Economy

Renewable energy in China

Renewable energy in ChinaNot long ago, few would have bet that China would become the world leader in renewable energy, especially considering that the Asian giant based its economy on the exploitation of coal. But the high pollution of its cities (China has 8 out of the 10 cities in the world with the worst air quality), and international pressure caused by high carbon dioxide emissions, led the Asian giant to radically change its energy policy.

Form black energy to green: goodbye to coal

The enormous economic growth experienced by the country since the 1980s meant a huge increase in electricity consumption. With this increase came the disadvantage that coal participated in almost 80% of energy emissions.

This excessive consumption of coal led the government to execute, at first, large investments in the construction of hydroelectric plants and is today a world leader in this sector. But the radical change occurred in 2005; that year, the replacement of coal was ordered and a dizzying race to develop clean energy began.

The main goal of the People’s Republic of China is to set aside completely the production of fossil fuels. By 2030, all power plants in the country must operate whilst respecting the environment.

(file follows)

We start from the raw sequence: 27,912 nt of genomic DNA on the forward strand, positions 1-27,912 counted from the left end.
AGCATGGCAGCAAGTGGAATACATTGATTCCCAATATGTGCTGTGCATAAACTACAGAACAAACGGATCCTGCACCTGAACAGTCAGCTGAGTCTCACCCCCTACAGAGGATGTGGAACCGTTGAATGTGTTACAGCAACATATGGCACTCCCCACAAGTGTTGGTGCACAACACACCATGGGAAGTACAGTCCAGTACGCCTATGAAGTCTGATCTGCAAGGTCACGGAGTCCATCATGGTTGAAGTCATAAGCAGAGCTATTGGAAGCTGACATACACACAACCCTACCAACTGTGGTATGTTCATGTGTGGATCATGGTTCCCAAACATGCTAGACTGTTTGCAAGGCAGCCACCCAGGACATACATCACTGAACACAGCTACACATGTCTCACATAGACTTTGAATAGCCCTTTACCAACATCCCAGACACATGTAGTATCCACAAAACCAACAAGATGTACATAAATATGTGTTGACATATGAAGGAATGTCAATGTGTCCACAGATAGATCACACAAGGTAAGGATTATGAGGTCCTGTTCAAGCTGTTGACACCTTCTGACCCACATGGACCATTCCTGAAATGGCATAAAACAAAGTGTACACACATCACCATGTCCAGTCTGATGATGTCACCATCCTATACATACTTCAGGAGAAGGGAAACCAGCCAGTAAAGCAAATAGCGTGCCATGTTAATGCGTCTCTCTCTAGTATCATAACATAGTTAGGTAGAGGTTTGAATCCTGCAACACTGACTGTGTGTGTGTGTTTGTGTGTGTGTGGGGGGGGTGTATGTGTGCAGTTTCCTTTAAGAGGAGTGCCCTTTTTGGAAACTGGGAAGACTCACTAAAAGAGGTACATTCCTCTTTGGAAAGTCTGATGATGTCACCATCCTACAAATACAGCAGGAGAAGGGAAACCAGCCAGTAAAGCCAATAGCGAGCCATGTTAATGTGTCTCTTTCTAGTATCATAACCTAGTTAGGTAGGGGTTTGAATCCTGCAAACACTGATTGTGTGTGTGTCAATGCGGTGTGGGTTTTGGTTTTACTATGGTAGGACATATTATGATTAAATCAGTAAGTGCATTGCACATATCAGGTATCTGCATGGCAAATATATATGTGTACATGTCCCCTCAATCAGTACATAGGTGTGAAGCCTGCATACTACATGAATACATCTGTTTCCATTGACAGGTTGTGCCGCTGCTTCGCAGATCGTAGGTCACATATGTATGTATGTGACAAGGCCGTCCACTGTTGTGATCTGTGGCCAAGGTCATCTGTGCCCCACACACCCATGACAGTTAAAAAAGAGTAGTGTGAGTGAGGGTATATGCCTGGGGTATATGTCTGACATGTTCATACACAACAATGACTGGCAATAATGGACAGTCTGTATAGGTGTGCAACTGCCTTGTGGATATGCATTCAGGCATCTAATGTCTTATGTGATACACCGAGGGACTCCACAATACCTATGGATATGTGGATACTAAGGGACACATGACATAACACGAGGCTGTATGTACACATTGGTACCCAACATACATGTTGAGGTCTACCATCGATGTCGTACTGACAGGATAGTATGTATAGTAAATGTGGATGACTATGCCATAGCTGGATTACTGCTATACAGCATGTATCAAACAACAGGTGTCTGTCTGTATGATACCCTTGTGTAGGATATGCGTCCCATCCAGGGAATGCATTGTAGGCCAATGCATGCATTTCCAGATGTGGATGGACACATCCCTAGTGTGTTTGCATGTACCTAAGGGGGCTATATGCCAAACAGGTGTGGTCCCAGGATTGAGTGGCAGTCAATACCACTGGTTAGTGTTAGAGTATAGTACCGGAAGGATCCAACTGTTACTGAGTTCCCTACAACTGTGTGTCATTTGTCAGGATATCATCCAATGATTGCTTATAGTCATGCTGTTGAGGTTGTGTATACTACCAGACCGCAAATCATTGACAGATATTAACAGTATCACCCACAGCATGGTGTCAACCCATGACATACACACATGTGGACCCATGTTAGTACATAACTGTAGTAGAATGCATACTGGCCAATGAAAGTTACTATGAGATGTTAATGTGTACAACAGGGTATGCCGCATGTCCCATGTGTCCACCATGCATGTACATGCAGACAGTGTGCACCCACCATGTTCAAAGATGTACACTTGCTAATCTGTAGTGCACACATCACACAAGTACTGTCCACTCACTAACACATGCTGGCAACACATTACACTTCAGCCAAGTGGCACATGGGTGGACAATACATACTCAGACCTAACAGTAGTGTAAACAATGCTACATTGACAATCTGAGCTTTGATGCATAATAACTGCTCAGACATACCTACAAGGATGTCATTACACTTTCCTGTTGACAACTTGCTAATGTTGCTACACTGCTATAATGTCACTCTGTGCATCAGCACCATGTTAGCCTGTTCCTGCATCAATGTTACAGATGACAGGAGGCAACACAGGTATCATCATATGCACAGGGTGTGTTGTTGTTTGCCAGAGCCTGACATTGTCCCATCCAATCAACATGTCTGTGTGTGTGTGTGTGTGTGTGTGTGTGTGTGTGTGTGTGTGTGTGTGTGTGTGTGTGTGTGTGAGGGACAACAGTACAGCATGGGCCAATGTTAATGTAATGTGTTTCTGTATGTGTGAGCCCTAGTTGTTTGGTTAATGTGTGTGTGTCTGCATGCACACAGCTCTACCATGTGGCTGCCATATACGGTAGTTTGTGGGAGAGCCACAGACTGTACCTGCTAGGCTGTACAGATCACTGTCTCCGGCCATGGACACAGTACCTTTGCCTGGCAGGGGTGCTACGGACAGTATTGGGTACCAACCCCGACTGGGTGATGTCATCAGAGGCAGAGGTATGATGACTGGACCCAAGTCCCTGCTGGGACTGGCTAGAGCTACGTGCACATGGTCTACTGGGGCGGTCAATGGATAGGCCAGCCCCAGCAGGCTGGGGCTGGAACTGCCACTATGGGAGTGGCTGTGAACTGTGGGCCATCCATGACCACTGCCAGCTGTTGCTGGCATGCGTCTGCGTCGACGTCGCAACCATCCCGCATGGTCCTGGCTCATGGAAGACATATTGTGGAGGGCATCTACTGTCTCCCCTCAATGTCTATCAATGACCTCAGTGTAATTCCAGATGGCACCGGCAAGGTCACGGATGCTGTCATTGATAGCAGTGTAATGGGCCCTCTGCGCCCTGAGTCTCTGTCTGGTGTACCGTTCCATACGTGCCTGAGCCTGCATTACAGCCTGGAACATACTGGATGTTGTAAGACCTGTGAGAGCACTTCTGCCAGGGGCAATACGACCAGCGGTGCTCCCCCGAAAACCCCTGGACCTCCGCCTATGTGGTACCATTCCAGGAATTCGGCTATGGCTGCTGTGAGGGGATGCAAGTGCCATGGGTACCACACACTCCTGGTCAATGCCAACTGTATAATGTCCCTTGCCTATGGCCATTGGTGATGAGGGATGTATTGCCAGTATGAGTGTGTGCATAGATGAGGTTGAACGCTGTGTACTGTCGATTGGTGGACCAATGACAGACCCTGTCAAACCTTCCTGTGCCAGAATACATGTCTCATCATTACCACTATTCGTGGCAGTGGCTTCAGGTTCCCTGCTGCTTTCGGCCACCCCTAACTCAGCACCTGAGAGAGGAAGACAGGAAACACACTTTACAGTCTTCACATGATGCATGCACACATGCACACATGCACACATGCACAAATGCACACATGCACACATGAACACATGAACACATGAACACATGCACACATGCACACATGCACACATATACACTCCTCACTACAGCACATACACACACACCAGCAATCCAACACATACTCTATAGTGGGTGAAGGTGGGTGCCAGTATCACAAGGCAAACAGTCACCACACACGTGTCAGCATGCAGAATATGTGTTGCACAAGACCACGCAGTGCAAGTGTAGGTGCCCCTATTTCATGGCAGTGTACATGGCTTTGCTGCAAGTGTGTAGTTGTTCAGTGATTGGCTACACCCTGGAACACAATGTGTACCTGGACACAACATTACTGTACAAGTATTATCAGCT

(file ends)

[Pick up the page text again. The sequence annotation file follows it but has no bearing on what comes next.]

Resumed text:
Solar panels and wind farms: the greatest investments

Thanks to millionaire loans granted by state banks, China developed a large photovoltaic energy industry in a very short time. In just over 5 years, the Asian giant went from 2% to almost 60% of the world production of solar panels.

The growth of wind energy was equally notable. Currently, China owns 50% the world’s production of turbines that generate electricity thanks to the action of air currents.

To encourage technological developments which take out the fossil fuels from the automobile industry is also a estate policy. The economic aids were focused both assembly companies and general public.

A sweet deal?

Many analysts question the real reasons behind this new Chinese policy. They claim that the interest of the government is more economic and political than environmental.

  • On the one hand, new technologies have turned the generation of green energy into cheap energy.
  • On the other hand, the large-scale production of everything necessary to generate this electricity has served not only to meet domestic needs. It is also exporting technology and equipment manufactured in China to Asian and European countries.

Additionally, more than 3.5 million people have swelled the payroll of this booming industry. For all these reasons, China is listed as the most attractive country to invest in in this sector.

The future

The death of coal as energy has been decreed, but it is still far from being a total reality. And this is despite the impressive amount of state investment for the production of clean electric power (in 2016 alone the Chinese government allocated 87,800 million dollars).

Nor should we forget that, since 2016, Beijing has become the first major metropolis whose power plants operate exclusively with renewable energy.

As of today, 70% of the electricity in the most populated country on the planet continues to depend on a mixture of coal and oil. An energy that is the most polluting of all.

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